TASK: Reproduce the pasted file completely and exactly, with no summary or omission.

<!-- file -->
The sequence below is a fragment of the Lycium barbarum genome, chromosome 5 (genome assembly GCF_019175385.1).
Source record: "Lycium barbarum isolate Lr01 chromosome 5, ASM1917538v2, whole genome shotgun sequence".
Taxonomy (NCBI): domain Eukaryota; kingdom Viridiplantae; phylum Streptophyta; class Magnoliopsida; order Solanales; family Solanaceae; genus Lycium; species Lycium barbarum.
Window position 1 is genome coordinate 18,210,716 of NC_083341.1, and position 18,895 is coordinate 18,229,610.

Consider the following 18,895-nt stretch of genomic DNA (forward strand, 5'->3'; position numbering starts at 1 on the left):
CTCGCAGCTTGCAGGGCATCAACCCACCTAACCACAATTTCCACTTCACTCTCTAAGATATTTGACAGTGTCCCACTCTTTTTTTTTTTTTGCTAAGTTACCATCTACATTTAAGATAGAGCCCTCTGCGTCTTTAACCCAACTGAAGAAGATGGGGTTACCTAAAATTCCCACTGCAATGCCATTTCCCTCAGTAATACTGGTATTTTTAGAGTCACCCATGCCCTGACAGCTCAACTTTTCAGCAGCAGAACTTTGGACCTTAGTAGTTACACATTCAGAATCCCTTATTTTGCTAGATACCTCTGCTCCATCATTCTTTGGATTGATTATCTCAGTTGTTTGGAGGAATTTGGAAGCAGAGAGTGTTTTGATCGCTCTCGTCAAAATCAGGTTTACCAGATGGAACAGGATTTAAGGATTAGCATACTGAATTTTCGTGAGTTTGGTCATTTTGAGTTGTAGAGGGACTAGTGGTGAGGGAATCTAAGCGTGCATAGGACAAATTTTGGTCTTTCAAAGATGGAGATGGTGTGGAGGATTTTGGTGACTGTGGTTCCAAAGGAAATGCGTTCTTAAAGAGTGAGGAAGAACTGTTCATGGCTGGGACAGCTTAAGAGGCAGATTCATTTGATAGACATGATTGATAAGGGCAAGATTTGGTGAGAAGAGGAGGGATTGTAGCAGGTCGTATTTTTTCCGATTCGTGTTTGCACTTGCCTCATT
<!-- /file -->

The sequence below is a fragment of the Lycium barbarum genome, chromosome 5 (genome assembly GCF_019175385.1).
Source record: "Lycium barbarum isolate Lr01 chromosome 5, ASM1917538v2, whole genome shotgun sequence".
Taxonomy (NCBI): domain Eukaryota; kingdom Viridiplantae; phylum Streptophyta; class Magnoliopsida; order Solanales; family Solanaceae; genus Lycium; species Lycium barbarum.
Window position 1 is genome coordinate 18,210,716 of NC_083341.1, and position 18,895 is coordinate 18,229,610.

Consider the following 18,895-nt stretch of genomic DNA (forward strand, 5'->3'; position numbering starts at 1 on the left):
CTCGCAGCTTGCAGGGCATCAACCCACCTAACCACAATTTCCACTTCACTCTCTAAGATATTTGACAGTGTCCCACTCTTTTTTTTTTTTTGCTAAGTTACCATCTACATTTAAGATAGAGCCCTCTGCGTCTTTAACCCAACTGAAGAAGATGGGGTTACCTAAAATTCCCACTGCAATGCCATTTCCCTCAGTAATACTGGTATTTTTAGAGTCACCCATGCCCTGACAGCTCAACTTTTCAGCAGCAGAACTTTGGACCTTAGTAGTTACACATTCAGAATCCCTTATTTTGCTAGATACCTCTGCTCCATCATTCTTTGGATTGATTATCTCAGTTGTTTGGAGGAATTTGGAAGCAGAGAGTGTTTTGATCGCTCTCGTCAAAATCAGGTTTACCAGATGGAACAGGATTTAAGGATTAGCATACTGAATTTTCGTGAGTTTGGTCATTTTGAGTTGTAGAGGGACTAGTGGTGAGGGAATCTAAGCGTGCATAGGACAAATTTTGGTCTTTCAAAGATGGAGATGGTGTGGAGGATTTTGGTGACTGTGGTTCCAAAGGAAATGCGTTCTTAAAGAGTGAGGAAGAACTGTTCATGGCTGGGACAGCTTAAGAGGCAGATTCATTTGATAGACATGATTGATAAGGGCAAGATTTGGTGAGAAGAGGAGGGATTGTAGCAGGTCGTATTTTTTCCGATTCGTGTTTGCACTTGCCTCATT